http://assets-s3.rollingstone.com/assets/images/album_review/e50f987d6d7637552de4be167f38f84f66952595.jpg Depend On Me: The Early Albums

Smokey Robinson & The Miracles

Depend On Me: The Early Albums

Rolling Stone: star rating
Community: star rating
5 4 0
October 26, 2009

The Miracles were the first Motown act to score a Top Five single, "Shop Around," in 1960, and the first to issue an album, 1961's Hi, We're the Miracles. They also came with their own one-man hit factory: Earth-angel tenor William "Smokey" Robinson wrote or co-wrote nearly every one of the songs on these two CDs, which manage to pack in five early-Sixties LPs. The singing and rhythms in the gorgeous "(You Can) Depend on Me" and the 1962 classic "You've Really Got a Hold on Me" are still steeped in Fifties doo-wop. But Robinson was already working toward his later-Sixties Midas touch with the rippled-harp silk of "I'll Try Something New" and the saucy-gallop B side "Mighty Good Lovin'."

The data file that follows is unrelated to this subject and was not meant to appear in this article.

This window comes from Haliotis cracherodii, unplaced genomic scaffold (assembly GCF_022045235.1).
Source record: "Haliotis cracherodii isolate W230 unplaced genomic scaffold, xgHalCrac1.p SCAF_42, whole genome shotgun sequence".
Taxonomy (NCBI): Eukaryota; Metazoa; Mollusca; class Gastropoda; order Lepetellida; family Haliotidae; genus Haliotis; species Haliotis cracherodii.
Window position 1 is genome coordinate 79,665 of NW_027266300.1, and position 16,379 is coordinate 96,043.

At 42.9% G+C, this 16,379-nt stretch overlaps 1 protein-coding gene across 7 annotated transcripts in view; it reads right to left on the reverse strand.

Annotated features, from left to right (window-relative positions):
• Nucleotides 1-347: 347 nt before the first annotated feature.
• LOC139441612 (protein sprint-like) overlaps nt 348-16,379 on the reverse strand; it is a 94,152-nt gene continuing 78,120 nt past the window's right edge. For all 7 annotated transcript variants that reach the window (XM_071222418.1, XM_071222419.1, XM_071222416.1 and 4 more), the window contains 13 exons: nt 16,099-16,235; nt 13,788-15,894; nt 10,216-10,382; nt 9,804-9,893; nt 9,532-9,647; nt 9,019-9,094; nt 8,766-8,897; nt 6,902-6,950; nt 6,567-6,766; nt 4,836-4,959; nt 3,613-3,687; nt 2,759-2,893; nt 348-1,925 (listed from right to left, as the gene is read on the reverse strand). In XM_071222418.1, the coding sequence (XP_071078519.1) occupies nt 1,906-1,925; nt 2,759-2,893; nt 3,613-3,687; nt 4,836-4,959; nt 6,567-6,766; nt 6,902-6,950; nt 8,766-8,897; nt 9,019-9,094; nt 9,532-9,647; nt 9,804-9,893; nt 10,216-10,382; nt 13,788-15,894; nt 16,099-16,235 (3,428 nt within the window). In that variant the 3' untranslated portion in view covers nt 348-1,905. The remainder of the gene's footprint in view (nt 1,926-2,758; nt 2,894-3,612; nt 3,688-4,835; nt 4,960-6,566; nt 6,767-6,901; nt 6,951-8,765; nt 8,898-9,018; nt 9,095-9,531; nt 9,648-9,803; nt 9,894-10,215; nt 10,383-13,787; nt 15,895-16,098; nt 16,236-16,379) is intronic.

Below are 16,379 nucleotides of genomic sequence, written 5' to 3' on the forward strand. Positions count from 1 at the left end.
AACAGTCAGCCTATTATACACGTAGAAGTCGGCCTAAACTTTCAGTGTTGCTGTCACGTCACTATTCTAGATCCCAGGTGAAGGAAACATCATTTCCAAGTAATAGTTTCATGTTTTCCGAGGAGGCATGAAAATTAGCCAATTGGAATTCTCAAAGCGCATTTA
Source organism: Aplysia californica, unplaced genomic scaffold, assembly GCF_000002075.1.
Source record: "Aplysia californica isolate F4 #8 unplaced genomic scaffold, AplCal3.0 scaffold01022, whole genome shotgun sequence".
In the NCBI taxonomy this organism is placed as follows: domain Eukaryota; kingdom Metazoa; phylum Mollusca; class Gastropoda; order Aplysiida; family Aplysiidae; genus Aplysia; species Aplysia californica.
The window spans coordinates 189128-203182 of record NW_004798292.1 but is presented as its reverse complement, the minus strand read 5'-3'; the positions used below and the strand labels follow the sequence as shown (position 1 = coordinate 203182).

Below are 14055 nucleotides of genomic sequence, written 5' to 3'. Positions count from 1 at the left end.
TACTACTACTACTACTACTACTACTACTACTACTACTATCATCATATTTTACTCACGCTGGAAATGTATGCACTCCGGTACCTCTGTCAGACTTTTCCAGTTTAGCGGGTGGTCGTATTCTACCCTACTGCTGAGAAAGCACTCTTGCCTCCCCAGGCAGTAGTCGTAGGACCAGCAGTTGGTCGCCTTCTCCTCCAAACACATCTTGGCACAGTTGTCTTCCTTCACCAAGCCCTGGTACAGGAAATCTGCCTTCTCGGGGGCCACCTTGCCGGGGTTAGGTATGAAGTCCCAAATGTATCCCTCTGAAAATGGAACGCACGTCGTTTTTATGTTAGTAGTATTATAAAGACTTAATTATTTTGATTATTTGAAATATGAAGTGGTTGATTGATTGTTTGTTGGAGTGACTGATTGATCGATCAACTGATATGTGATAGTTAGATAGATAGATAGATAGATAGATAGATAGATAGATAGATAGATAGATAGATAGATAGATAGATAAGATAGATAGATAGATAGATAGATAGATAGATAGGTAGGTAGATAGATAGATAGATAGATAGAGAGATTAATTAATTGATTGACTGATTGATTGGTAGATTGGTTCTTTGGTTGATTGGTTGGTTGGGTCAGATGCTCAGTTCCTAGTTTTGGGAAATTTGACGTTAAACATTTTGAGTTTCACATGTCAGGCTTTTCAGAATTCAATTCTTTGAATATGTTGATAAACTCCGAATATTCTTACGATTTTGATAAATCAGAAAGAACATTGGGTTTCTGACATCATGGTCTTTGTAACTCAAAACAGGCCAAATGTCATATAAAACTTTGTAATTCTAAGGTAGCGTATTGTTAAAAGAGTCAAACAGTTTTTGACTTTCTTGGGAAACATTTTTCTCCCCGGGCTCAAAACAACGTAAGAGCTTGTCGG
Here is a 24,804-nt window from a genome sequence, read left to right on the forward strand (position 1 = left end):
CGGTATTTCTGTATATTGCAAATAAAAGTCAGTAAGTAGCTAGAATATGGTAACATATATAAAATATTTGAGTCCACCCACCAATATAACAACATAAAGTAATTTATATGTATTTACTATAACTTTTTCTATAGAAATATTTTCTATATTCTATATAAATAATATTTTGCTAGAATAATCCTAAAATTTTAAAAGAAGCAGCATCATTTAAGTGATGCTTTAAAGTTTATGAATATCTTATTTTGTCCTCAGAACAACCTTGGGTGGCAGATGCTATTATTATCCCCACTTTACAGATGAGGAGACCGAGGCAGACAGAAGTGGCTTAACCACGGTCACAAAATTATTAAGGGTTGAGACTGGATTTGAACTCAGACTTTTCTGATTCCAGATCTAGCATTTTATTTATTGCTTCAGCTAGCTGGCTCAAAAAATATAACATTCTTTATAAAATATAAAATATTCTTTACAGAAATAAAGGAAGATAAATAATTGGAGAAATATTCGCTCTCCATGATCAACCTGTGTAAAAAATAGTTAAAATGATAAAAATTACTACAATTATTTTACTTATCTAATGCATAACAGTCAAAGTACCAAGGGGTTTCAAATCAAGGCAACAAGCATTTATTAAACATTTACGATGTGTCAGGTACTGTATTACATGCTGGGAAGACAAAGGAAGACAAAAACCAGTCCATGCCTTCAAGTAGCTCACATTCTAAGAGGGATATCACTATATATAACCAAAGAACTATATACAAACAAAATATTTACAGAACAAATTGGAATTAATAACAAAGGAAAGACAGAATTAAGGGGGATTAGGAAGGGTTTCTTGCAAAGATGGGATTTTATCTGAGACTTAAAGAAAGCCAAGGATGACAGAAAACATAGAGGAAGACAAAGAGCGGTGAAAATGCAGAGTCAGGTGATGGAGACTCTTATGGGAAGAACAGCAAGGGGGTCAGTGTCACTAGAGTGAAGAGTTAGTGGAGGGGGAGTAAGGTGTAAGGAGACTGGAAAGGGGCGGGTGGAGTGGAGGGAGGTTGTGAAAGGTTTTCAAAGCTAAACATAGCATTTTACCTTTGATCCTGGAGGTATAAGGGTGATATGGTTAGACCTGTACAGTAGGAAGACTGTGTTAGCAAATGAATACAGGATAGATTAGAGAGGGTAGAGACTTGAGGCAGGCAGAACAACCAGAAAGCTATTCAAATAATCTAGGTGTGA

Album Review Main Next


Community Guidelines »
loading comments

loading comments...


Sort by:
    Read More
    Daily Newsletter

    Get the latest RS news in your inbox.

    Sign up to receive the Rolling Stone newsletter and special offers from RS and its
    marketing partners.


    We may use your e-mail address to send you the newsletter and offers that may interest you, on behalf of Rolling Stone and its partners. For more information please read our Privacy Policy.

    Song Stories


    Nelly Furtado with Timbaland | 2006

    This club-oriented single featuring Timbaland, who produced Nelly Furtado's third album, Loose, was Furtado’s sexy return after the Canadian singer's exploration of her Portuguese heritage on Folklore. "In the studio, initially I didn’t know if I could do it, 'cause Timbaland wrote that chorus," Furtado said. "I'm like, 'That's cool, but I don't know if I'm ready to do full-out club.'" The flirty lyrics are a dance between a guy and girl, each knowing they will end up in bed together but still playing the game. "Tim and I called it 'The BlackBerry Song,' she said, "because everything we say in the song you could text-message to somebody."

    More Song Stories entries »